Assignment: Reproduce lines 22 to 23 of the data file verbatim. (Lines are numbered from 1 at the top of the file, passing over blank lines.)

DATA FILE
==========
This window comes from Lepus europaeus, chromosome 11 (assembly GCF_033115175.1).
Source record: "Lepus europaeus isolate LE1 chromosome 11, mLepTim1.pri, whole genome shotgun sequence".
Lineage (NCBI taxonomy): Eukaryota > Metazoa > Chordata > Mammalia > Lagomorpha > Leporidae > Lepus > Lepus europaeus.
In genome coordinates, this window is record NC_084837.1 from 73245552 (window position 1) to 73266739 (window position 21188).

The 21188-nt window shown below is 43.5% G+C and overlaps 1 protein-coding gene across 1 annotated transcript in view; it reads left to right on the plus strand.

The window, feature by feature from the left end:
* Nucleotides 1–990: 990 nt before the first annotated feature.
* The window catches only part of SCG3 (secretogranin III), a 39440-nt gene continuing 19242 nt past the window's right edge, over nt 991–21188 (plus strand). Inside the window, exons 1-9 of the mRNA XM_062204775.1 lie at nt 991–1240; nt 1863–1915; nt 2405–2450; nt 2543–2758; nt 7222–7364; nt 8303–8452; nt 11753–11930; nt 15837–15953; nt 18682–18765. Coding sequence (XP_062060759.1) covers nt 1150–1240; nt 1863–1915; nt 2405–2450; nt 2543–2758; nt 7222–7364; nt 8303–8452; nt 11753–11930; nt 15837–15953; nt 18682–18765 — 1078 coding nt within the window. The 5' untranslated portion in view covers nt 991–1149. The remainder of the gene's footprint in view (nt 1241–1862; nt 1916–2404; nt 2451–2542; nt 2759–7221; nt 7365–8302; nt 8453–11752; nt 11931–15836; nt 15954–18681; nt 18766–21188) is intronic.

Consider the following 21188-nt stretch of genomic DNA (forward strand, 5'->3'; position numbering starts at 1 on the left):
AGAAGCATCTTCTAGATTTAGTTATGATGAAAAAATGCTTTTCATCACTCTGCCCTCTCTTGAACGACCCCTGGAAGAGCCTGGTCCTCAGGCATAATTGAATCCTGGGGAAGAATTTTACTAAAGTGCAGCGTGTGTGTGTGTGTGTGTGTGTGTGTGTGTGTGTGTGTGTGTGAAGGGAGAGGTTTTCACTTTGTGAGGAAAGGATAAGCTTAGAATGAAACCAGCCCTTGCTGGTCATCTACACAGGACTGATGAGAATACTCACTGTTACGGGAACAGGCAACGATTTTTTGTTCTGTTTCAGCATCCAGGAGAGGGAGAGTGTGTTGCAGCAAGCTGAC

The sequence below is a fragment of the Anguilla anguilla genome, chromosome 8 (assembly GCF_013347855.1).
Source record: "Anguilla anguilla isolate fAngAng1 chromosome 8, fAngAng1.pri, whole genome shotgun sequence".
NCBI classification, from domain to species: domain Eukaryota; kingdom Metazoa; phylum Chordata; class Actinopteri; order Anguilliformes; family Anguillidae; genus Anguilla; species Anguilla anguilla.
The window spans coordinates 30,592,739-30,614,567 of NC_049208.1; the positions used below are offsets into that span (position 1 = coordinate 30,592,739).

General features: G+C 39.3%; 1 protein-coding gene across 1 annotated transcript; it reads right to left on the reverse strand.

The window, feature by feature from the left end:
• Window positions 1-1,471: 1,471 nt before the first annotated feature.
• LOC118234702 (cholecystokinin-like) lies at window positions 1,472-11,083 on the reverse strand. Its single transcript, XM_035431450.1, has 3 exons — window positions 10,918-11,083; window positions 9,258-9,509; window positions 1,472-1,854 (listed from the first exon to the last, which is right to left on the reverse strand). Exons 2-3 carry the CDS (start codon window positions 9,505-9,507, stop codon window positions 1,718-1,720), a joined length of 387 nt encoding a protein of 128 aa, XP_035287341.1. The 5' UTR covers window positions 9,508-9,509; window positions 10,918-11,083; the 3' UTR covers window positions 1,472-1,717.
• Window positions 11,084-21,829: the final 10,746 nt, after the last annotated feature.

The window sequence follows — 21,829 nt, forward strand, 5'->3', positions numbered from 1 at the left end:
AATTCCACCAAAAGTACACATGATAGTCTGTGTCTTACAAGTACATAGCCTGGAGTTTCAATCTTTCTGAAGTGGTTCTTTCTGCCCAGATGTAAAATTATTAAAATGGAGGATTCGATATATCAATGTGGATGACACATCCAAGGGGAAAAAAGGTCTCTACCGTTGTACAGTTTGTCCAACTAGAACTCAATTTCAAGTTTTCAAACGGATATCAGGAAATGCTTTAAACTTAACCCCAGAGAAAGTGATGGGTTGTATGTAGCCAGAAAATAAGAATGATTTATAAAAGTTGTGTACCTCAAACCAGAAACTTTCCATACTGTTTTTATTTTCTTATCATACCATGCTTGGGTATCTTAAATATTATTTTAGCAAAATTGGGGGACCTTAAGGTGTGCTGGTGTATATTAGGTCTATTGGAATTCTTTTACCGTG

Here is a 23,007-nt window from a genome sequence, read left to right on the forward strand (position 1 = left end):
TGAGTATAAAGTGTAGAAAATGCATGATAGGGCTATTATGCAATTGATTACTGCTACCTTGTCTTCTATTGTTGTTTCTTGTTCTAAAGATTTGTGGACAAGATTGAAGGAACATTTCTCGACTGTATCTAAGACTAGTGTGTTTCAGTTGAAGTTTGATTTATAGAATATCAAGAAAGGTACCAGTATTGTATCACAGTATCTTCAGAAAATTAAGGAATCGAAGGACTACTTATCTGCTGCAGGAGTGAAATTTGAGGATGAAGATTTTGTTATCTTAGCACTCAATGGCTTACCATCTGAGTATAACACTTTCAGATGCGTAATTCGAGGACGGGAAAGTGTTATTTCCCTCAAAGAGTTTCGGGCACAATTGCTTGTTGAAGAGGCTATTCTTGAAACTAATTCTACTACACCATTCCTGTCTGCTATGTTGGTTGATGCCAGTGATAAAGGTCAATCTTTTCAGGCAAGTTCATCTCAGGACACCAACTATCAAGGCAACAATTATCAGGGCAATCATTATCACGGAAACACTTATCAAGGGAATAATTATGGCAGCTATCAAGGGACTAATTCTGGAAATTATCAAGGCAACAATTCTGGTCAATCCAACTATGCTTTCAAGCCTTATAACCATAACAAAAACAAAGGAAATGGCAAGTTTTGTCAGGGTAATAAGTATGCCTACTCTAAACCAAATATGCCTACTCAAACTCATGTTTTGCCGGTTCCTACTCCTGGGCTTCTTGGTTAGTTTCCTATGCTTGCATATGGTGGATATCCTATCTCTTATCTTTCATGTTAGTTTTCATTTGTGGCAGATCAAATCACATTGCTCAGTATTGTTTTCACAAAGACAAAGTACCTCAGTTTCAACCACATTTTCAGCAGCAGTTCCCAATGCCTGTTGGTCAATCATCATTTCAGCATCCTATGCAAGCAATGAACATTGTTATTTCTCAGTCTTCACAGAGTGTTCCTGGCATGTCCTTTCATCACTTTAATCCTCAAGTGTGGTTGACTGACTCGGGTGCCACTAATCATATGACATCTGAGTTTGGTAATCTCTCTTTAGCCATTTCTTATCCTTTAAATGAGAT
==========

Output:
Here is a 23,007-nt window from a genome sequence, read left to right on the forward strand (position 1 = left end):
TGAGTATAAAGTGTAGAAAATGCATGATAGGGCTATTATGCAATTGATTACTGCTACCTTGTCTTCTATTGTTGTTTCTTGTTCTAAAGATTTGTGGACAAGATTGAAGGAACATTTCTCGACTGTATCTAAGACTAGTGTGTTTCAGTTGAAGTTTGATTTATAGAATATCAAGAAAGGTACCAGTATTGTATCACAGTATCTTCAGAAAATTAAGGAATCGAAGGACTACTTATCTGCTGCAGGAGTGAAATTTGAGGATGAAGATTTTGTTATCTTAGCACTCAATGGCTTACCATCTGAGTATAACACTTTCAGATGCGTAATTCGAGGACGGGAAAGTGTTATTTCCCTCAAAGAGTTTCGGGCACAATTGCTTGTTGAAGAGGCTATTCTTGAAACTAATTCTACTACACCATTCCTGTCTGCTATGTTGGTTGATGCCAGTGATAAAGGTCAATCTTTTCAGGCAAGTTCATCTCAGGACACCAACTATCAAGGCAACAATTATCAGGGCAATCATTATCACGGAAACACTTATCAAGGGAATAATTATGGCAGCTATCAAGGGACTAATTCTGGAAATTATCAAGGCAACAATTCTGGTCAATCCAACTATGCTTTCAAGCCTTATAACCATAACAAAAACAAAGGAAATGGCAAGTTTTGTCAGGGTAATAAGTATGCCTACTCTAAACCAAATATGCCTACTCAAACTCATGTTTTGCCGGTTCCTACTCCTGGGCTTCTTGGTTAGTTTCCTATGCTTGCATATGGTGGATATCCTATCTCTTATCTTTCATGTTAGTTTTCATTTGTGGCAGATCAAATCACATTGCTCAGTATTGTTTTCACAAAGACAAAGTACCTCAGTTTCAACCACATTTTCAGCAGCAGTTCCCAATGCCTGTTGGTCAATCATCATTTCAGCATCCTATGCAAGCAATGAACATTGTTATTTCTCAGTCTTCACAGAGTGTTCCTGGCATGTCCTTTCATCACTTTAATCCTCAAGTGTGGTTGACTGACTCGGGTGCCACTAATCATATGACATCTGAGTTTGGTAATCTCTCTTTAGCCATTTCTTATCCTTTAAATGAGAT